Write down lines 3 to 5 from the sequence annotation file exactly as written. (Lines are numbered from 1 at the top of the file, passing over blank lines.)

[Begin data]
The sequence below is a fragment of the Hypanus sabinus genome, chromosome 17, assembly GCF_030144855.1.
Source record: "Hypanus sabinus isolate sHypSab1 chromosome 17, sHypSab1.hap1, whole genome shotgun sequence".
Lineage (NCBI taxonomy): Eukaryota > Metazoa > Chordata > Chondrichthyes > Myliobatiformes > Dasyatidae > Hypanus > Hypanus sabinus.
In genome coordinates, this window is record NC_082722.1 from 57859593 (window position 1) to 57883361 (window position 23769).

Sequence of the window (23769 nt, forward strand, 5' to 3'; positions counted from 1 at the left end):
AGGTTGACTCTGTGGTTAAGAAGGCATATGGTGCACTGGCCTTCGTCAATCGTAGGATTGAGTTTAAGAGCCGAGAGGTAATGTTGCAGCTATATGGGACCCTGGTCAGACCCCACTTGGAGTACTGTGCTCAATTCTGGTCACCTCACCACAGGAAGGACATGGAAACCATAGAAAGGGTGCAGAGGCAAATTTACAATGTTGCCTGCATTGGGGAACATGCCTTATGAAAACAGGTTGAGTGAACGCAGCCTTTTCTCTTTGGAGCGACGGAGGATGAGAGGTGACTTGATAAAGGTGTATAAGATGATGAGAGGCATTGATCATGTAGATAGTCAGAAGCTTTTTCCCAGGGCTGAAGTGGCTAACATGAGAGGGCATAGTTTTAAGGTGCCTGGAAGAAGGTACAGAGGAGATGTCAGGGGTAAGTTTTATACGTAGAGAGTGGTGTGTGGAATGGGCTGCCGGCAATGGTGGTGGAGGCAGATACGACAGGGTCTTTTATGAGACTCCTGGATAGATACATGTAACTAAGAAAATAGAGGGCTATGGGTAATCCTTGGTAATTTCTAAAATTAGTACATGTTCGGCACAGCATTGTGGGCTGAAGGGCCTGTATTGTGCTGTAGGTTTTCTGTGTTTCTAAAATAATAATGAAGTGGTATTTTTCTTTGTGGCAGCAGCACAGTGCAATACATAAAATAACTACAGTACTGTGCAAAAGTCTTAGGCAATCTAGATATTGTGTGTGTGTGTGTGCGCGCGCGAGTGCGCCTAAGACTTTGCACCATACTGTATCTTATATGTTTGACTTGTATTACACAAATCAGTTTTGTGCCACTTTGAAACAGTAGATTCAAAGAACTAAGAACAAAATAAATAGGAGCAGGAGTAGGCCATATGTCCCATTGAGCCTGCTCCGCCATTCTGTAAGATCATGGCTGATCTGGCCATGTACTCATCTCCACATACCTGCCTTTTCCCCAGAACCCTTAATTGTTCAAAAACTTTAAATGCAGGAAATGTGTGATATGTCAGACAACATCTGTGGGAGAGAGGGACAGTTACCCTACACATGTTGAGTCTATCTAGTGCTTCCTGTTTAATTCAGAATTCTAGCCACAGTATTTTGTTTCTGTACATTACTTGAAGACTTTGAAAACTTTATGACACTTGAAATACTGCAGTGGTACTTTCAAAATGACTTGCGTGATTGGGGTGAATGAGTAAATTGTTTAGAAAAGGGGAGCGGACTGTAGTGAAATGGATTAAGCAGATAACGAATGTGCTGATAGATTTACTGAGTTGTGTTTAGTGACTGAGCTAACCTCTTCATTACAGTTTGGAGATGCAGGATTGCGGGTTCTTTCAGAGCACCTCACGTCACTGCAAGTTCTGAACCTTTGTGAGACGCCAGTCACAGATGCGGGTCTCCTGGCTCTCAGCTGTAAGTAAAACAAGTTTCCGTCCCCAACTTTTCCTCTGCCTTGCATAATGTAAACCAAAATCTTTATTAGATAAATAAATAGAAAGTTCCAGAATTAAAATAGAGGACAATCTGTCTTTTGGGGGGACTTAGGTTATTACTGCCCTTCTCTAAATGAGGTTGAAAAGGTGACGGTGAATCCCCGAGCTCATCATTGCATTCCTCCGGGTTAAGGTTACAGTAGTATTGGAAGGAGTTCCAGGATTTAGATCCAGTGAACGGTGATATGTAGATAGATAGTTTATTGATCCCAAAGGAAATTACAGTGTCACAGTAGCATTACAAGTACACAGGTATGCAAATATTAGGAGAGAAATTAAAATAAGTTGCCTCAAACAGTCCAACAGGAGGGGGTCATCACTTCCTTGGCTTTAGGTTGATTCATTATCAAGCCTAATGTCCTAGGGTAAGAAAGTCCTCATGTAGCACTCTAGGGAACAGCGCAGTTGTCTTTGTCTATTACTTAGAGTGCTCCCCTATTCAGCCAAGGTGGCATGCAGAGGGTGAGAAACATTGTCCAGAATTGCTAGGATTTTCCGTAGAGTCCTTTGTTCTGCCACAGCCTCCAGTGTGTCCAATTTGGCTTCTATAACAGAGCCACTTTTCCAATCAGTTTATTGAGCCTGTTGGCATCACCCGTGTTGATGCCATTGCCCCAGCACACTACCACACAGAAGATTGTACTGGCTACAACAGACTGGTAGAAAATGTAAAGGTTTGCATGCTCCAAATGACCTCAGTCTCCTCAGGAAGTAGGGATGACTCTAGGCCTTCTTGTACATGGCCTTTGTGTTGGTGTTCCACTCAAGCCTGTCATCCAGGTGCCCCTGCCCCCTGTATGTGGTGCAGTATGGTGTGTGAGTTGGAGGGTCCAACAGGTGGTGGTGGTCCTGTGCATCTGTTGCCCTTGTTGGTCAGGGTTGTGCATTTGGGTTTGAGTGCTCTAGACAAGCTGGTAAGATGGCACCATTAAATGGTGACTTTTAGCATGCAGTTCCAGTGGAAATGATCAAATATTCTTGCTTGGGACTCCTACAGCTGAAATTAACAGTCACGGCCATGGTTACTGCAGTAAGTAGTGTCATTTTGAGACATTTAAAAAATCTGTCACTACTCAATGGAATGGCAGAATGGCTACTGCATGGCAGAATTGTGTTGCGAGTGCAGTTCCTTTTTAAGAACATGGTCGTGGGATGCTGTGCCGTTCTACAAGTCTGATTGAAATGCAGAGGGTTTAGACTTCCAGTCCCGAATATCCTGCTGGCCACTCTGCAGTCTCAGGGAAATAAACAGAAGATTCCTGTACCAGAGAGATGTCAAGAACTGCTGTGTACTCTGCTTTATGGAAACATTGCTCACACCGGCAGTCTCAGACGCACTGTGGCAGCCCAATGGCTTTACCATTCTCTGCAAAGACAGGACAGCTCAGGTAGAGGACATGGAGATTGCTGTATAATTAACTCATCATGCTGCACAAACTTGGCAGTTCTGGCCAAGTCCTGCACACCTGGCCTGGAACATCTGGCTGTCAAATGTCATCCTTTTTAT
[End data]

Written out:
Lineage (NCBI taxonomy): Eukaryota > Metazoa > Chordata > Chondrichthyes > Myliobatiformes > Dasyatidae > Hypanus > Hypanus sabinus.
In genome coordinates, this window is record NC_082722.1 from 57859593 (window position 1) to 57883361 (window position 23769).

Sequence of the window (23769 nt, forward strand, 5' to 3'; positions counted from 1 at the left end):